Only use this phrase if you will see them the next day. If you are not sure when you will see them, the best option would be to avoid using this phrase and instead opt for “a presto!” or “ci vediamo presto” which both mean “see you soon.”

6. A tra poco  (In a bit)

A tra poco means “in a bit.” It can be used fairly interchangeably with a dopo . Perhaps you are on your cell phone, running late to meet up with your friend. You can say, “Sono quasi lì… a tra poco!” (I am almost there… see you in a bit!).

7. Ci vediamo  (See you)

Ci vediamo comes from the reflexive verb vedersi  (to see oneself). It means “we see each other.” You can combine it with the phrases listed above to say:

Ci vediamo presto (see you soon)

Ci vediamo dopo (see you later)

Ci vediamo tra poco (see you in a bit)

The meaning does not change by adding ci vediamo in front of it.

8. Alla prossima (Until next time)

This is a fairly casual way to conclude a conversation with someone you see regularly. If you have a standing weekly tennis match with a friend, you might say, “Alla prossima” after ending your game.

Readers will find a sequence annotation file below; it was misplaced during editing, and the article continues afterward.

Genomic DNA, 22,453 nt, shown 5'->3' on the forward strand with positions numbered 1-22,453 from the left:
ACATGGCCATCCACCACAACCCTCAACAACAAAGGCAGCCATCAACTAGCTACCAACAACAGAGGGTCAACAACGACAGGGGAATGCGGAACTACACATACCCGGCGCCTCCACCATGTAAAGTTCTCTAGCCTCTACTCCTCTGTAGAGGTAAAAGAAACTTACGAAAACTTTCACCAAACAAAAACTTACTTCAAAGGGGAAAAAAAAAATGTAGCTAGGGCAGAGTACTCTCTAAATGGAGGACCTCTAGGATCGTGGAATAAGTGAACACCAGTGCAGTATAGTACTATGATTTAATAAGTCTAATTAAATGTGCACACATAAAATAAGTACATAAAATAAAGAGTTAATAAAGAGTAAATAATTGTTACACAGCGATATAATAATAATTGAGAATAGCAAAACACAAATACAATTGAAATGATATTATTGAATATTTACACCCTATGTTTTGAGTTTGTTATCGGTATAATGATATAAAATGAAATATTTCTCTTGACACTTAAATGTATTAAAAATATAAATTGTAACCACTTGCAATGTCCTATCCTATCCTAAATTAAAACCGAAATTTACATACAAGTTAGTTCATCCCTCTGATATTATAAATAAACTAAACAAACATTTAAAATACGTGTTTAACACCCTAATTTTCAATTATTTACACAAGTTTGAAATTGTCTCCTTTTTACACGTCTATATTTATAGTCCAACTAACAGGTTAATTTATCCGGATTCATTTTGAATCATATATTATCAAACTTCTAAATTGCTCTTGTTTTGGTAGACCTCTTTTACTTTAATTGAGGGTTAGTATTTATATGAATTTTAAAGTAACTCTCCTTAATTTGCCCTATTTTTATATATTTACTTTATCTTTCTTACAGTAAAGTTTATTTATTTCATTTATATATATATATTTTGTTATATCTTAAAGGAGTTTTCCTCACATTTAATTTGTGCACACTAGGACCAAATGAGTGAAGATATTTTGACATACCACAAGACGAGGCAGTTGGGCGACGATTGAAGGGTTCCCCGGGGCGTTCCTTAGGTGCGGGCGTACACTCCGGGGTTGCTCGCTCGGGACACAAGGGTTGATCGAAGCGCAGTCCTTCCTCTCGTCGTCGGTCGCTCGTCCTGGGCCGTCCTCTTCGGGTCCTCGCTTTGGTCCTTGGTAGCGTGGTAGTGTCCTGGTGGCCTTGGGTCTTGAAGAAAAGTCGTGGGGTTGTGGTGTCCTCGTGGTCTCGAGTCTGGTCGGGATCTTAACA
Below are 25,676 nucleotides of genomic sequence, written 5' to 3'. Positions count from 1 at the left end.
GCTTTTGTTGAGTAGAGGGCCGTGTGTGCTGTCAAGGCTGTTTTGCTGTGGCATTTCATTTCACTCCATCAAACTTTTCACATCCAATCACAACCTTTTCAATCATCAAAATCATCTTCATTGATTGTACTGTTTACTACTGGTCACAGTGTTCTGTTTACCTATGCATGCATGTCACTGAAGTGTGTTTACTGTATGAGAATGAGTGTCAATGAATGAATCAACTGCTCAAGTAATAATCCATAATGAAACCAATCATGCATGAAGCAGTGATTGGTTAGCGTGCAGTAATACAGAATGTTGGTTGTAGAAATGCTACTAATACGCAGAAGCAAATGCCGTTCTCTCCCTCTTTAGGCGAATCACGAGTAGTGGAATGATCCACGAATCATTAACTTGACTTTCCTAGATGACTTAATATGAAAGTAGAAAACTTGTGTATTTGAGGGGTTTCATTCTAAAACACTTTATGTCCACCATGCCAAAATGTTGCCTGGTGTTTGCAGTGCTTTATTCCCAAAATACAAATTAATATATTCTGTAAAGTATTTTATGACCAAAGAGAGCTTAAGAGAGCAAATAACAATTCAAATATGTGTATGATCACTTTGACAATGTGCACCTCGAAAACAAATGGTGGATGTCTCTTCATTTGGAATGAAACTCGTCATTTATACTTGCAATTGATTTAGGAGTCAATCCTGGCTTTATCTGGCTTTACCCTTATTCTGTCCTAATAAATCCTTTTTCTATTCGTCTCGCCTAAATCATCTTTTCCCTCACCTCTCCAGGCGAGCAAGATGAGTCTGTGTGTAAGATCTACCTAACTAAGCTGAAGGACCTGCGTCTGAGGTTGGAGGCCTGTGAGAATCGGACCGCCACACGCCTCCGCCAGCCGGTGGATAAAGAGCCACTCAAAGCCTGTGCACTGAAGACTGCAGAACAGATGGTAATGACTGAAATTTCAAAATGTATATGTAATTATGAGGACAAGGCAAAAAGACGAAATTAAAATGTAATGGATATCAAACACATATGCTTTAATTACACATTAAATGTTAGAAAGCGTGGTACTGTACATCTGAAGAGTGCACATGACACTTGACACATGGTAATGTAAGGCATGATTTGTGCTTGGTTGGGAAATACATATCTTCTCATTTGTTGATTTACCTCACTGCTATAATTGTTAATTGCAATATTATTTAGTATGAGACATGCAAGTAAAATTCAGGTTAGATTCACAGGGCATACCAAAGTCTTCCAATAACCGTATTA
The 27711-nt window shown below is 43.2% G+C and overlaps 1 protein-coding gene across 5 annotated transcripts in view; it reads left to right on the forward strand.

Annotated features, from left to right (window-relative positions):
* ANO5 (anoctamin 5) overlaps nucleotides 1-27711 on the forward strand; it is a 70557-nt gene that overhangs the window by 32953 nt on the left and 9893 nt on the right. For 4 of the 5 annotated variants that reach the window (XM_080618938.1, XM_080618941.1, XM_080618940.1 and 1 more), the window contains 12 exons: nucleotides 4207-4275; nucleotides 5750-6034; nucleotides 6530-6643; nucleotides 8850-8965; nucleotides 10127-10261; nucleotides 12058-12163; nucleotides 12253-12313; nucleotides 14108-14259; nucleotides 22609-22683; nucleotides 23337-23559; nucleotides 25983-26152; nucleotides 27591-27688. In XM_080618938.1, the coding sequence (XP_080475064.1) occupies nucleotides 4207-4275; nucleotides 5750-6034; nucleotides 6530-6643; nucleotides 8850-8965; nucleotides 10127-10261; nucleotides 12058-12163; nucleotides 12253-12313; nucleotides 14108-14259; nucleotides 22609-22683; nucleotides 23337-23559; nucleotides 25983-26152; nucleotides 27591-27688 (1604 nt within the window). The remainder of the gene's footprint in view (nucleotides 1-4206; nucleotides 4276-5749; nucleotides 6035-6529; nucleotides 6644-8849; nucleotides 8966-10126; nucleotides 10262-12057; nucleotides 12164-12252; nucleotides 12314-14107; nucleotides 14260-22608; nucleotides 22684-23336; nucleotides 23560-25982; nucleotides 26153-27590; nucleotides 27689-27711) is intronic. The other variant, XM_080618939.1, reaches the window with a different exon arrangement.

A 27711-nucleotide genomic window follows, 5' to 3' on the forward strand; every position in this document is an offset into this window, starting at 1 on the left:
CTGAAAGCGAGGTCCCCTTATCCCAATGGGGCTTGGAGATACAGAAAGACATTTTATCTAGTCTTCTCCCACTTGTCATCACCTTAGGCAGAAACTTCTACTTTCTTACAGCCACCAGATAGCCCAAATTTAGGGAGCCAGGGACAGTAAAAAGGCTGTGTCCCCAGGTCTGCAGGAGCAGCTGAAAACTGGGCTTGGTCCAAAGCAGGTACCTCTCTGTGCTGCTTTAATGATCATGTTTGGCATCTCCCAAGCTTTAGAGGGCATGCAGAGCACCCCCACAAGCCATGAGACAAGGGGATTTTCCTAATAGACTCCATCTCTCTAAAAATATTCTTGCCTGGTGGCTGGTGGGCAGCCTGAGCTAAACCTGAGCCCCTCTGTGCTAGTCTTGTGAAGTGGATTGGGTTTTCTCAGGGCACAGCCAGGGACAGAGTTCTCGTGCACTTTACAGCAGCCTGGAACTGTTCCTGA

9. Fai il bravo  (Be good)

Bravo in Italian means “good.” Fare il bravo  is the verb phrase for “to be good.” Parents often like to tell their children (even adult children) “Fai il bravo!” (Be good!) in place of a formal goodbye.

It is important to remember your audience when using this phrase. The gender of the audience determines how to use bravo . If you are speaking to one man, you say il bravo . If you are speaking to one woman, you say la brava . If you are speaking to a mix-gendered group, you say fate i bravi , and if you are speaking to a group of women you say fate le brave .

There are also three forms of “you” in Italian. There is singular informal (tu ), singular formal (lei ) and plural (voi ).